Although these are works that Solti would record later in his career with the Chicago Symphony Orchestra, these earlier thoughts remain more satisfying, and they are worthy of inclusion in Decca's "Legends" series. The Beethoven symphonies were recorded in 1958 and 1959, just about the time that Solti was moving to "superconductor" status. Jeremy Siepmann's booklet notes recollect that the conductor's biggest influences were Wilhelm Furtwängler and Arturo Toscanini. Of the two, it is Toscanini's voice who speaks more loudly here, driving the music onward. "Relentless" is a word that certainly could be used to describe Solti's Beethoven, and there is not a moment on these discs, even in the slow movements, that isn't quivering with the adrenaline of an angry bull who is about to charge. That's not an inappropriate way to interpret these three symphonies, but of course that isn't the whole story. If you want charm and reposeful contrast, Solti will be too exhausting. (Unlike Toscanini, Solti does find room for humor in his readings. Try the Scherzo of the "Eroica" for a sample, and also, especially in the trio, to hear his flexibility in matters of tempo, something that is less characteristic of Toscanini as well.) If you want someone to storm the heavens or to wow you, then Solti's your man. These recordings were made in the Sofiensaal, produced by the great John Culshaw, and engineered by James Brown and Gordon Parry. The 96kHz, 24-bit digital transfer is superb, and the stylish, minimalist album covers from the original LPs are reproduced inside.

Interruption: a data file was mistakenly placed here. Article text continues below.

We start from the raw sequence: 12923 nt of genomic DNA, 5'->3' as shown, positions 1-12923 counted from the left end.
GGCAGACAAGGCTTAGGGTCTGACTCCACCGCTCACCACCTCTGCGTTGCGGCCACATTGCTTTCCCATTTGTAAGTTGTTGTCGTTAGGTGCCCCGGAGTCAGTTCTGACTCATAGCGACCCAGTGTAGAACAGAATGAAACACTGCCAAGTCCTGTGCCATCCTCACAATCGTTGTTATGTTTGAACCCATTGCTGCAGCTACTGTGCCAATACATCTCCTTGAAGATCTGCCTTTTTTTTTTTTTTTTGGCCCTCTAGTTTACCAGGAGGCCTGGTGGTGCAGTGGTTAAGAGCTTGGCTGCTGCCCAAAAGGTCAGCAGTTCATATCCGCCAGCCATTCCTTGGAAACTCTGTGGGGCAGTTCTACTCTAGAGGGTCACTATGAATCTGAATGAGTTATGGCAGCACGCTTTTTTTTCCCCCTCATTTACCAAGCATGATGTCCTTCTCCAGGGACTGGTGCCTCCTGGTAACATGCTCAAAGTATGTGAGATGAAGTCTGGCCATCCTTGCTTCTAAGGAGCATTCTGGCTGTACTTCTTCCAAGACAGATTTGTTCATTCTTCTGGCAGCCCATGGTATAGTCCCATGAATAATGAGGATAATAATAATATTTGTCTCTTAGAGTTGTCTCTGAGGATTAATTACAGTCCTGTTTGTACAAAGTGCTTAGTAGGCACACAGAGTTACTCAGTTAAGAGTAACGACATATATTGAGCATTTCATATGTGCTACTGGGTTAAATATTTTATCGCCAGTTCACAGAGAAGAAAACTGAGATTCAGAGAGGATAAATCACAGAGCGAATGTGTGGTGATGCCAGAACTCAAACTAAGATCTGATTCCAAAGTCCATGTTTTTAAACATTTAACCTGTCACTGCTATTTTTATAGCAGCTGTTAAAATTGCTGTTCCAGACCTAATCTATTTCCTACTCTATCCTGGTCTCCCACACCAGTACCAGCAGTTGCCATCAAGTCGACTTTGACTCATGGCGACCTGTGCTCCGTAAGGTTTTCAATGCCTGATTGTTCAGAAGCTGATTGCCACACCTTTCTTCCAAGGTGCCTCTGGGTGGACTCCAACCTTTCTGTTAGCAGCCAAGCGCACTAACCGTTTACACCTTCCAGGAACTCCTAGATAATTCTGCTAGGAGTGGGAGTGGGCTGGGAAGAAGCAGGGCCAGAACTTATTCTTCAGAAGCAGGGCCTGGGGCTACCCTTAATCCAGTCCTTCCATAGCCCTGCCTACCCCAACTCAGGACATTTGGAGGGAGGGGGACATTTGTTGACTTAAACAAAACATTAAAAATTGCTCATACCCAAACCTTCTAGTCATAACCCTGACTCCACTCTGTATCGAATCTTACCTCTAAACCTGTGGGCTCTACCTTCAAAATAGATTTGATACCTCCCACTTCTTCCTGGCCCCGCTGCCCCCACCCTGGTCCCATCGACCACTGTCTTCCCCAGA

Solti recorded The Miraculous Mandarin suite in 1963, and the Concerto for Orchestra and Dance Suite in 1965. As with his Beethoven, Solti's Bartók is tense and aggressive. The best of these three readings is The Miraculous Mandarin, which makes the flesh crawl from its opening salvo. Solti is brutal and creepy, and he plays this ballet score with a hard, expressionist edge. The Dance Suite is bathed in more primary colors than usual; it is not one of Bartók's most consistent scores, and Solti's avoidance of excessive refinement is helpful. As drama, parts of the conductor's Concerto for Orchestra are among the most impressive on disc; the Finale is breathlessly exciting, and the comic turns in the "Intermezzo interrotto" are vulgar and disruptive. The "Giuoco della coppie" is a mellow showpiece for the excellent London winds. Least impressive are the "Introduzione" and the "Elegia," where Solti fails to create a suitably dark atmosphere, possibly a by-product of the otherwise excellent engineering, particularly the closely-miked solos. This lessens some of the music's contrast and power. Apart from that, the digital remastering is very fine. Culshaw produced the Concerto, Ray Minshull the Dance Suite, and Erik Smith The Miraculous Mandarin. The original engineers were Kenneth Wilkinson and James Lock.
Copyright © 2001, Raymond Tuttle